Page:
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Three albums in—the latest being 2019’s Triage—and Methyl Ethel still feel like a well-intentioned mystery with no plausible answer to “what is it?” Of the three albums Methyl Ethel has released, only one, 2017’s Everything is Forgotten, was produced and performed by someone other than Jake Webb. The question then becomes: where does Jake Webb end, and Methyl Ethel begin?

“The whole thing [Methyl Ethel] was initially supposed to be just music and not have a name attached to it,” Webb says. “The original idea was just to put music out into the world through Soundcloud or Bandcamp.”

Speaking with Webb before Methyl Ethel’s recent performance at Washington D.C.’s DC9 Nightclub, a strong sense of wonder and a chase for the “next thing” resounded through every whim. Methyl Ethel is not so much a band, as it is an idea, an environment created for Webb, by Webb that lends freedom to creative urges running through art, film, and music. Loribelle Spirovski’s painting on the cover of Triage is one example of the artistic intersection happening in Webb’s mind.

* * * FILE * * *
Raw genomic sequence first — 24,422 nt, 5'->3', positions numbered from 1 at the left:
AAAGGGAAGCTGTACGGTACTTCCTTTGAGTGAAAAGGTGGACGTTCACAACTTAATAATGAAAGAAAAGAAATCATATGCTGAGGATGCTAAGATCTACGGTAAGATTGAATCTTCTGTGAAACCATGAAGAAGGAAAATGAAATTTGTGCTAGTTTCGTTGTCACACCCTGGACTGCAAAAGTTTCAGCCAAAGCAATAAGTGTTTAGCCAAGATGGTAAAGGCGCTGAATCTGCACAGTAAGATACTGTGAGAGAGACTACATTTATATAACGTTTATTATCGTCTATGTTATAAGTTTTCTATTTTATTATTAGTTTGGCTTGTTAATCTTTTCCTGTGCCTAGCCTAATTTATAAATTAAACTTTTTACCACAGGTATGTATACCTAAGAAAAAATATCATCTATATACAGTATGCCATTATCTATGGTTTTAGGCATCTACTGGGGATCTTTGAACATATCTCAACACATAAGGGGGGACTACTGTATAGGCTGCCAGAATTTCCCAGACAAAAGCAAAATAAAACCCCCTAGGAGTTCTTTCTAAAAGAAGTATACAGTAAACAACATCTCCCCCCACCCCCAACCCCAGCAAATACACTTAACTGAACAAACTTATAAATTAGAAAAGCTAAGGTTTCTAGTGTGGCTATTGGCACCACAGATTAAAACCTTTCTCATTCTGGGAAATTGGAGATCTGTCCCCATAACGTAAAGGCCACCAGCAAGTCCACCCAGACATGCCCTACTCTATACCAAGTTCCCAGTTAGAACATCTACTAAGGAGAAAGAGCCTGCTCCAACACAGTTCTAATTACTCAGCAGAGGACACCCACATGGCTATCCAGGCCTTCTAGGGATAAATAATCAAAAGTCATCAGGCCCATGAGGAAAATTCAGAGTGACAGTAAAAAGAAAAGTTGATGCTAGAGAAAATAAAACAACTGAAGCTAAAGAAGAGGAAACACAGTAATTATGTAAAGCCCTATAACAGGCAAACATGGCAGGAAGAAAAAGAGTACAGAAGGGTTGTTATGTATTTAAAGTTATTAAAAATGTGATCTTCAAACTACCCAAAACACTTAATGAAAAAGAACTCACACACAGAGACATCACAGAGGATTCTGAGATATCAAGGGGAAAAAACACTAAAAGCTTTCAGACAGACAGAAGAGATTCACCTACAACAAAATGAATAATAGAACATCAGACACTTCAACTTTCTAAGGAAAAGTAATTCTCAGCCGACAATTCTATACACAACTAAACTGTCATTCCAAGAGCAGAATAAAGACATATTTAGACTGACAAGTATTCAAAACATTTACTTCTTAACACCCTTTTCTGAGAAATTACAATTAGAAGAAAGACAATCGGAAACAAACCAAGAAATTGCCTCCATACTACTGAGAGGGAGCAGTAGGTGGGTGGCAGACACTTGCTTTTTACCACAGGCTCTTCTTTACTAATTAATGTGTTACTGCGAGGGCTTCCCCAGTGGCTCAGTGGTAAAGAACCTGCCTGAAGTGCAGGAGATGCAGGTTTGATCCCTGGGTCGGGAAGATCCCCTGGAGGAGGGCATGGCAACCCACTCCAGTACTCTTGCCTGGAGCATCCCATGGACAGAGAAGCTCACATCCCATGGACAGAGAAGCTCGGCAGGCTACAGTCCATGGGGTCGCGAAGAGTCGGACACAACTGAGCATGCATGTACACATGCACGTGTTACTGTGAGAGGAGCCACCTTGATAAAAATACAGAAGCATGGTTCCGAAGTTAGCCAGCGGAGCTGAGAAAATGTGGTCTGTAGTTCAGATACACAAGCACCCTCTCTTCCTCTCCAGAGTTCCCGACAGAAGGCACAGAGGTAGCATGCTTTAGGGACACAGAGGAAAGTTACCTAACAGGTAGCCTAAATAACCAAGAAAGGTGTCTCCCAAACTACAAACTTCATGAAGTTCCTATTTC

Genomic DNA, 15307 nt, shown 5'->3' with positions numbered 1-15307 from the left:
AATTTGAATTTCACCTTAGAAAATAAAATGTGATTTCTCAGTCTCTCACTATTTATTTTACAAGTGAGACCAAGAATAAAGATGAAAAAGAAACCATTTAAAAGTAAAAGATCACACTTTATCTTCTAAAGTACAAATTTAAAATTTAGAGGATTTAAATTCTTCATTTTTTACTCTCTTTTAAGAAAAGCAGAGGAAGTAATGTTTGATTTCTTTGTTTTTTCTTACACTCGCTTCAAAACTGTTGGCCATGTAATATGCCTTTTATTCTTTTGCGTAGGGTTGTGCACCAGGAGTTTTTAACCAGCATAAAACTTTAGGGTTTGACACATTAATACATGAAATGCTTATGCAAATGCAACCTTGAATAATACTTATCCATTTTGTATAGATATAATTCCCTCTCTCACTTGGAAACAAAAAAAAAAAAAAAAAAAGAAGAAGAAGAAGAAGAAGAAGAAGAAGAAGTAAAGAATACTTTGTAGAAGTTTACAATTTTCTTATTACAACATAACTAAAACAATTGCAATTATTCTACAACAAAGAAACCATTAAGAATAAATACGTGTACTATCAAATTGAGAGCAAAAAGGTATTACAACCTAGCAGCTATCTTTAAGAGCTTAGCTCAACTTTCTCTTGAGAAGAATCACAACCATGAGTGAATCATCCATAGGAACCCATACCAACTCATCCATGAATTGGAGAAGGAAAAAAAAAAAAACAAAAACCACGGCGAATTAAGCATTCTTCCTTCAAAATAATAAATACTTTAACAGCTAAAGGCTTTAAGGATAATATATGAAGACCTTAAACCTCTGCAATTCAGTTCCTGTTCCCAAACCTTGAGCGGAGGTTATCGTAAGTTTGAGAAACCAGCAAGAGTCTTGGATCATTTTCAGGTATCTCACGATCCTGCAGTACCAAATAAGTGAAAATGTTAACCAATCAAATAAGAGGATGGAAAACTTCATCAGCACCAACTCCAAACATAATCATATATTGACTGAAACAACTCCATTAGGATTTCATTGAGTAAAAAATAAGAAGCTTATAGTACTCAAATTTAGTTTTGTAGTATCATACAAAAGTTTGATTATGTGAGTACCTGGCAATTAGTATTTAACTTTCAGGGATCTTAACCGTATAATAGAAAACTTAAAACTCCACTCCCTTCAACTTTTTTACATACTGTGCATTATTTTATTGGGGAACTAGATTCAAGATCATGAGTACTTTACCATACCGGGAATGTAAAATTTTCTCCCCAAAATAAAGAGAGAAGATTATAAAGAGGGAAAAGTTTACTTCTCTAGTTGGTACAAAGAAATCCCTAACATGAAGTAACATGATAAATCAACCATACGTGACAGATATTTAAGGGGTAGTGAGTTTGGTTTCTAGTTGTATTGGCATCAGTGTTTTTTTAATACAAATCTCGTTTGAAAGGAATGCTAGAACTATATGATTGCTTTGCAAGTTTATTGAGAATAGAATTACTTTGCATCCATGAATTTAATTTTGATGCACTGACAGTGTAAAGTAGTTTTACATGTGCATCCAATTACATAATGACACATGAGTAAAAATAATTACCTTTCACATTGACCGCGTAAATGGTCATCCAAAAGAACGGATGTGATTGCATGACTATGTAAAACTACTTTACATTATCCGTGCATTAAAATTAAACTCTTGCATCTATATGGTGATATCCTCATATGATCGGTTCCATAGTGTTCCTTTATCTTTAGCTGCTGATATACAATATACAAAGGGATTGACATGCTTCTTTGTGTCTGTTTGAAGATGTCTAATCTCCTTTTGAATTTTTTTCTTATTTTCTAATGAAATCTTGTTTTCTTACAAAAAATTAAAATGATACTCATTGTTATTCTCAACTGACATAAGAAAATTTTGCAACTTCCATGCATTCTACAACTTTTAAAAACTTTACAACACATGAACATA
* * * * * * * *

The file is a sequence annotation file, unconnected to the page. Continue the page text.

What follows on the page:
“I’m always thinking about my music …and I really feel like I’m in a zone where I’m really thinking about what my next move will be,” Webb says carefully. “I feel I have an opportunity to be patient and try different things; something like production and imagining how I would do it in my own way.”

Much of what caught my attention the first time I saw Methyl Ethel live in 2018 at Washington, D.C.’s Black Cat was Jake Webb’s voice; creaking between pleasure and agony, elongated between grooves and hedonistic bass lines. That voice is an extension of the band he has created, pulsing with the freedom to wear out tried-and-true equations of alt-pop-rock. In person, Webb is thoughtful and reserved. With each answer and each quiet ponder, the answer to “what is Methyl Ethel?” becomes clear: it is a 31-year-old guy enjoying the now, but honestly intrigued on what he can achieve in a boundless creative future.

Methyl Ethel’s latest album Triage is out now, and they will begin touring Europe and Australia in May 2019

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Brightest Young Things: Methyl Ethel has released a new album every year since 2016’s Oh Inhuman Spectacle, and I’ve read that you work on albums while you’re on the road. Is there anything you’re working on right now?